Archive for Zig-Zag

O’Bayes 19/2

Posted in Books, pictures, Running, Travel, University life with tags , , , , , , , , , , , , , , , , , on July 1, 2019 by xi'an

One talk on Day 2 of O’Bayes 2019 was by Ryan Martin on data dependent priors (or “priors”). Which I have already discussed in this blog. Including the notion of a Gibbs posterior about quantities that “are not always defined through a model” [which is debatable if one sees it like part of a semi-parametric model]. Gibbs posterior that is built through a pseudo-likelihood constructed from the empirical risk, which reminds me of Bissiri, Holmes and Walker. Although requiring a prior on this quantity that is  not part of a model. And is not necessarily a true posterior and not necessarily with the same concentration rate as a true posterior. Constructing a data-dependent distribution on the parameter does not necessarily mean an interesting inference and to keep up with the theme of the conference has no automated claim to [more] “objectivity”.

And after calling a prior both Beauty and The Beast!, Erlis Ruli argued about a “bias-reduction” prior where the prior is solution to a differential equation related with some cumulants, connected with an earlier work of David Firth (Warwick).  An interesting conundrum is how to create an MCMC algorithm when the prior is that intractable, with a possible help from PDMP techniques like the Zig-Zag sampler.

While Peter Orbanz’ talk was centred on a central limit theorem under group invariance, further penalised by being the last of the (sun) day, Peter did a magnificent job of presenting the result and motivating each term. It reminded me of the work Jim Bondar was doing in Ottawa in the 1980’s on Haar measures for Bayesian inference. Including the notion of amenability [a term due to von Neumann] I had not met since then. (Neither have I met Jim since the last summer I spent in Carleton.) The CLT and associated LLN are remarkable in that the average is not over observations but over shifts of the same observation under elements of a sub-group of transformations. I wondered as well at the potential connection with the Read Paper of Kong et al. in 2003 on the use of group averaging for Monte Carlo integration [connection apart from the fact that both discussants, Michael Evans and myself, are present at this conference].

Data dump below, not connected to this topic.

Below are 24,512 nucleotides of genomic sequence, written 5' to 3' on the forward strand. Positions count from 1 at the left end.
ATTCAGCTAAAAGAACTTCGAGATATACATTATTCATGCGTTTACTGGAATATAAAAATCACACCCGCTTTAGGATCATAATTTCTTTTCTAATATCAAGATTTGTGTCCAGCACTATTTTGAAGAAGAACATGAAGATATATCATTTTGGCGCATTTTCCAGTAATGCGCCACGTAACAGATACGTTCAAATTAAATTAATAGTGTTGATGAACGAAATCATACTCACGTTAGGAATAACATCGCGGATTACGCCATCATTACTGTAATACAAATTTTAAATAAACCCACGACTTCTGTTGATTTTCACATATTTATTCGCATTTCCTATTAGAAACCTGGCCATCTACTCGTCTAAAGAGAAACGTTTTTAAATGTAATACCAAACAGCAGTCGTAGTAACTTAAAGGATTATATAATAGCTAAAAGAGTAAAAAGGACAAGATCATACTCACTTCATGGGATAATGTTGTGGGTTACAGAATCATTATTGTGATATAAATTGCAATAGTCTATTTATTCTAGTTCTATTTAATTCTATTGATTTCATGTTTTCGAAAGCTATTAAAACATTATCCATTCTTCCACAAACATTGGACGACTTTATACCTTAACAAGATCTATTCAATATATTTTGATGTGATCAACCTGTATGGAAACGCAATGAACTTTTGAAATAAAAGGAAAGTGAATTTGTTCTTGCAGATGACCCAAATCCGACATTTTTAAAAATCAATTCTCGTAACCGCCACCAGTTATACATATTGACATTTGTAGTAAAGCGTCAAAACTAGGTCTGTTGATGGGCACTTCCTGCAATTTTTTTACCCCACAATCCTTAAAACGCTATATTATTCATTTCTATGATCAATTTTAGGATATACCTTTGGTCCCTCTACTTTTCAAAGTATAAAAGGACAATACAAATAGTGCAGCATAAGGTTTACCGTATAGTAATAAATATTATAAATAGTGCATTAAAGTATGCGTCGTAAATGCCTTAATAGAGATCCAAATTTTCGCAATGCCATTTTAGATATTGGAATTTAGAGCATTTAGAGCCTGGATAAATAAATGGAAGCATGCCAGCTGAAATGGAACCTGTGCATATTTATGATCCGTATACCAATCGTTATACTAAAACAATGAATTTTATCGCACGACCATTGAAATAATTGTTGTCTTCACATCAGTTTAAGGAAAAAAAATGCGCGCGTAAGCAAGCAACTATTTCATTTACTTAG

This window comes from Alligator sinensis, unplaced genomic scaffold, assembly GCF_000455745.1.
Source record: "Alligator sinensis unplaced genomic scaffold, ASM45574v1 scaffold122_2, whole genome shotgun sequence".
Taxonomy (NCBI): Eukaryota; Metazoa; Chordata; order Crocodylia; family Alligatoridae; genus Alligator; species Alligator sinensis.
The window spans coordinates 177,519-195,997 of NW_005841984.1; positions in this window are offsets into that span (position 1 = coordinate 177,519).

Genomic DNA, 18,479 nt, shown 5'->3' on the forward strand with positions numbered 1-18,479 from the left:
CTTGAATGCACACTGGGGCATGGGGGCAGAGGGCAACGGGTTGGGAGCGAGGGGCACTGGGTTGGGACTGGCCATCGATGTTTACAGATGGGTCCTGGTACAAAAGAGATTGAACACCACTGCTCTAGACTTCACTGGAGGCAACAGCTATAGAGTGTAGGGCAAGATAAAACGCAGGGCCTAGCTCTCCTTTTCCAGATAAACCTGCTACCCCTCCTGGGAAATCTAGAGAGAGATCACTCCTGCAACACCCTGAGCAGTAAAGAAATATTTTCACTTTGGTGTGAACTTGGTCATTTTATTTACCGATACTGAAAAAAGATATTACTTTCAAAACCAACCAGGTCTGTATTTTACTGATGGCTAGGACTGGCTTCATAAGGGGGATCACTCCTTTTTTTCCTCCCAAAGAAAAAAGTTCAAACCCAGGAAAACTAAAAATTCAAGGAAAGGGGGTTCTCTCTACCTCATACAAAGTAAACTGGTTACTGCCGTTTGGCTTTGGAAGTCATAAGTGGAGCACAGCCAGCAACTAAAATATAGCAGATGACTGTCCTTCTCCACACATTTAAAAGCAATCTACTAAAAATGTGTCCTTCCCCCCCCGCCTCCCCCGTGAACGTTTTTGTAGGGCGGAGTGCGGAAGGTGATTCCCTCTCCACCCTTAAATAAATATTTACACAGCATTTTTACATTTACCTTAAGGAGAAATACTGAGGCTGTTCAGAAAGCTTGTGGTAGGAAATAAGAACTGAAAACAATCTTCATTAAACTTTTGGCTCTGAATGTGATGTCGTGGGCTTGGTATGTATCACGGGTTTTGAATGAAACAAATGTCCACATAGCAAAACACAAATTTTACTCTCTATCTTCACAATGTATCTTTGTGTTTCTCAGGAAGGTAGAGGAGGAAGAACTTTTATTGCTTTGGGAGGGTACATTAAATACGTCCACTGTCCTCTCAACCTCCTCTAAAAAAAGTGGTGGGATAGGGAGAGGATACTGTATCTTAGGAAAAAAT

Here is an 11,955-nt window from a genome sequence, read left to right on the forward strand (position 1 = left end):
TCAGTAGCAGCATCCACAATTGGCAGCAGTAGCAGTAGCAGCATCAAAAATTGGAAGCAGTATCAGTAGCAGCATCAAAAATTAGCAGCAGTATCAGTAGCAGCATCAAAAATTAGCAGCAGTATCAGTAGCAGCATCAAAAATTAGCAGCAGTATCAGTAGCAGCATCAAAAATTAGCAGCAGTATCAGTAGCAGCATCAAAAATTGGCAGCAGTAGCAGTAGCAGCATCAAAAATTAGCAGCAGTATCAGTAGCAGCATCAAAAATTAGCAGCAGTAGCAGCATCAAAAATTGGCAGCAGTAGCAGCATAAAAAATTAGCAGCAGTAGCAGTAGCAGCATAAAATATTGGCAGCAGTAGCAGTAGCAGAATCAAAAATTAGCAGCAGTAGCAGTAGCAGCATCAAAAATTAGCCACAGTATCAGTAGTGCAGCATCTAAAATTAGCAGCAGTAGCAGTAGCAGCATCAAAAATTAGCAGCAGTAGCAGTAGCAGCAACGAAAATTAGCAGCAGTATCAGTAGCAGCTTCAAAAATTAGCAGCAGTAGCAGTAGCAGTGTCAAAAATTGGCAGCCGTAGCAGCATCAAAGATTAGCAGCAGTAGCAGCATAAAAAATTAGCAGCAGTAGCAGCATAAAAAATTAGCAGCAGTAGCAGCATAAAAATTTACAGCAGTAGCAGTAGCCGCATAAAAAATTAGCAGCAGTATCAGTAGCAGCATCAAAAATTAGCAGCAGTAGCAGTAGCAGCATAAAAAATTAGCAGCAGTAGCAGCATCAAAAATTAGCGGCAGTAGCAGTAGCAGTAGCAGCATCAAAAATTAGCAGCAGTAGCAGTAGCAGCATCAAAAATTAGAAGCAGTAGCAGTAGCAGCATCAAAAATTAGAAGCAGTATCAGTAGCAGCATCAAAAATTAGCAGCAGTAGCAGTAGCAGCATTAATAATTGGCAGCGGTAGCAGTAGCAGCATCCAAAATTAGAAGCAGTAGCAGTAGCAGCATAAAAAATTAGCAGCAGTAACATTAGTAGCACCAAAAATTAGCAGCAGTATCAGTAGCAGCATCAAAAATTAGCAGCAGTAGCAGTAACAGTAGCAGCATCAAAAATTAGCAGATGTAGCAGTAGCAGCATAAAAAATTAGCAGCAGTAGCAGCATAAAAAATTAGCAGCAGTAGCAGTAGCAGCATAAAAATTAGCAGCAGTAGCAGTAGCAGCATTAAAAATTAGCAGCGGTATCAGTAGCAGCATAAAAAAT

sampling and imbalanced

Posted in Statistics with tags , , , , , on June 21, 2019 by xi'an

Deborshee Sen, Matthias Sachs, Jianfeng Lu and David Dunson have recently arXived a sub-sampling paper for  classification (logistic) models where some covariates or some responses are imbalanced. With a PDMP, namely zig-zag, used towards preserving the correct invariant distribution (as already mentioned in an earlier post on the zig-zag zampler and in a recent Annals paper by Joris Bierkens, Paul Fearnhead, and Gareth Roberts (Warwick)). The current paper is thus an improvement on the above. Using (non-uniform) importance sub-sampling across observations and simpler upper bounds for the Poisson process. A rather practical form of Poisson thinning. And proposing unbiased estimates of the sub-sample log-posterior as well as stratified sub-sampling.

I idly wondered if the zig-zag sampler could itself be improved by not switching the bouncing directions at random since directions associated with almost certainly null coefficients should be neglected as much as possible, but the intensity functions associated with the directions do incorporate this feature. Except for requiring computation of the intensities for all directions. This is especially true when facing many covariates.

Thinking of the logistic regression model itself, it is sort of frustrating that something so close to an exponential family causes so many headaches! Formally, it is an exponential family but the normalising constant is rather unwieldy, especially when there are many observations and many covariates. The Polya-Gamma completion is a way around, but it proves highly costly when the dimension is large…

computational statistics and molecular simulation [18w5023]

Posted in pictures, Statistics, Travel, University life with tags , , , , , , , , , , , , , , , , , , , , , , , on November 14, 2018 by xi'an

On Day 2, Carsten Hartmann used a representation of the log cumulant as solution to a minimisation problem over a collection of importance functions (by the Vonsker-Varadhan principle), with links to X entropy and optimal control, a theme also considered by Alain Dunmus when considering the uncorrected discretised Langevin diffusion with a decreasing sequence of discretisation scale factors (Jordan, Kinderlehrer and Otto) in the spirit of convex regularisation à la Rockafellar. Also representing ULA as an inexact gradient descent algorithm. Murray Pollock (Warwick) presented a new technique called fusion to simulate from products of d densities, as in scalable MCMC (but not only). With an (early) starting and startling remark that when simulating one realisation from each density in the product and waiting for all of them to be equal means simulating from the product, in a strong link to the (A)BC fundamentals. This is of course impractical and Murray proposes to follow d Brownian bridges all ending up in the average of these simulations, constructing an acceptance probability that is computable and validating the output.